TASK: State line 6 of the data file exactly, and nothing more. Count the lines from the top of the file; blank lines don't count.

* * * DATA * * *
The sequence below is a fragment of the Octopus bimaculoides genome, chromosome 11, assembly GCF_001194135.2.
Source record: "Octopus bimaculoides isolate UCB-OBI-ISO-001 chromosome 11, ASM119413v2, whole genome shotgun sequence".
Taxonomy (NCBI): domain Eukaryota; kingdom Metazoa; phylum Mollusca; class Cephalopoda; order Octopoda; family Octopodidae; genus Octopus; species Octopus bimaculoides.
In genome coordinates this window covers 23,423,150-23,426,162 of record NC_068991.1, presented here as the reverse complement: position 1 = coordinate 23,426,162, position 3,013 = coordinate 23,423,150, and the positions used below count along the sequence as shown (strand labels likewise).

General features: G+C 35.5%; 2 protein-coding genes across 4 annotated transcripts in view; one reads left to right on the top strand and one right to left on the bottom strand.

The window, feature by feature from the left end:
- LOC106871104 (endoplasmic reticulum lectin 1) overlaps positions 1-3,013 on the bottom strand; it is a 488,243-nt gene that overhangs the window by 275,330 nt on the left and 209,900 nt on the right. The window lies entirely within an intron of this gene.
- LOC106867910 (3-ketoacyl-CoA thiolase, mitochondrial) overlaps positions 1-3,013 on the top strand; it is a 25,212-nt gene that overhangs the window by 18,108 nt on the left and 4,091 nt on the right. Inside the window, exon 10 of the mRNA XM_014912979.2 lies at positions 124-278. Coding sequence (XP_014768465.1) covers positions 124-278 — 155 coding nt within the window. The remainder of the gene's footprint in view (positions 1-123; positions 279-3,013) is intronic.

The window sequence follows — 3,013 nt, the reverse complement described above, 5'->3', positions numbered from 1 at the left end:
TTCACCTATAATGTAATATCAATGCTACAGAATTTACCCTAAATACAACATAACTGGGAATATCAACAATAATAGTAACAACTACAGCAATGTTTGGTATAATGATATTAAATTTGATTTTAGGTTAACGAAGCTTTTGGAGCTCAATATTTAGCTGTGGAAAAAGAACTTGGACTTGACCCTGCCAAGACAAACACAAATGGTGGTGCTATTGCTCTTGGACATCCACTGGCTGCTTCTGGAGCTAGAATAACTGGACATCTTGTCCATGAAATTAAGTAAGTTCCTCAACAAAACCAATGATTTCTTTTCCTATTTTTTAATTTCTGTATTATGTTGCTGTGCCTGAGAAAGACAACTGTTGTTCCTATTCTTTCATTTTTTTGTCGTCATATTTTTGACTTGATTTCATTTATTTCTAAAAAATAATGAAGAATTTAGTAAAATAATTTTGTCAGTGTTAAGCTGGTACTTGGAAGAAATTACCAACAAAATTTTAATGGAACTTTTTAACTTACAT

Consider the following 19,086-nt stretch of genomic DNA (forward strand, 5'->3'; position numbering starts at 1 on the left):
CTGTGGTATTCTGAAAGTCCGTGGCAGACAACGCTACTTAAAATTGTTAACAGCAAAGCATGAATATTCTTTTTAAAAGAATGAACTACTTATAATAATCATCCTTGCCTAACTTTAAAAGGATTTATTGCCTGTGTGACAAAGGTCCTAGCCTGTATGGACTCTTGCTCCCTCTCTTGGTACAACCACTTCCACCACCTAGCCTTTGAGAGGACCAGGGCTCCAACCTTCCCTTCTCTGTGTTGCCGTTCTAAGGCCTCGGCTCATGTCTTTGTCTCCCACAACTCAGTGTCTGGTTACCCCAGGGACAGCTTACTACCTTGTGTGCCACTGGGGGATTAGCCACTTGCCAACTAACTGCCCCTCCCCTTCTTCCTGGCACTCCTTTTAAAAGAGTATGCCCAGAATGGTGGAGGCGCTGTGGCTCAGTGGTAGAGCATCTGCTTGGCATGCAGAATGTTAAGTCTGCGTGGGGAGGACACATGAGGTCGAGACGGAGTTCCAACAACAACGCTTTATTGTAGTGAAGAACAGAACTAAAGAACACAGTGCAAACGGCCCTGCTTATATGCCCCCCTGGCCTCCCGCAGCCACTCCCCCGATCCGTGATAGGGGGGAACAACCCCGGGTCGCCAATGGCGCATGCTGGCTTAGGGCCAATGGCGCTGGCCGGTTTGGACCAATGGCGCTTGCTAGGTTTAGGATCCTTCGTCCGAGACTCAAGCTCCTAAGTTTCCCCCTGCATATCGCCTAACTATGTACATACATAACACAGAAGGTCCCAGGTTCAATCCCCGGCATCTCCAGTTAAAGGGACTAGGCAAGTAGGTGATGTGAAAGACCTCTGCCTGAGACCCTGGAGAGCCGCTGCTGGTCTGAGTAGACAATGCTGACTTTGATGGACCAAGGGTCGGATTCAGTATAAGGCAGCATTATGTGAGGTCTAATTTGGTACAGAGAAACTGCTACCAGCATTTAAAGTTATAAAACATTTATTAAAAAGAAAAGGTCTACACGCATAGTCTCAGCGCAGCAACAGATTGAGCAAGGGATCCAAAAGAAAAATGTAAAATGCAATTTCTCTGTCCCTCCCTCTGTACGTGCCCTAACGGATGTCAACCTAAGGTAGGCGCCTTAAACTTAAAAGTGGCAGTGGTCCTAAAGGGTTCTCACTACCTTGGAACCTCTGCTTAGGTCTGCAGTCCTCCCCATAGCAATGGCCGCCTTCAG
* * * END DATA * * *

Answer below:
The window, feature by feature from the left end: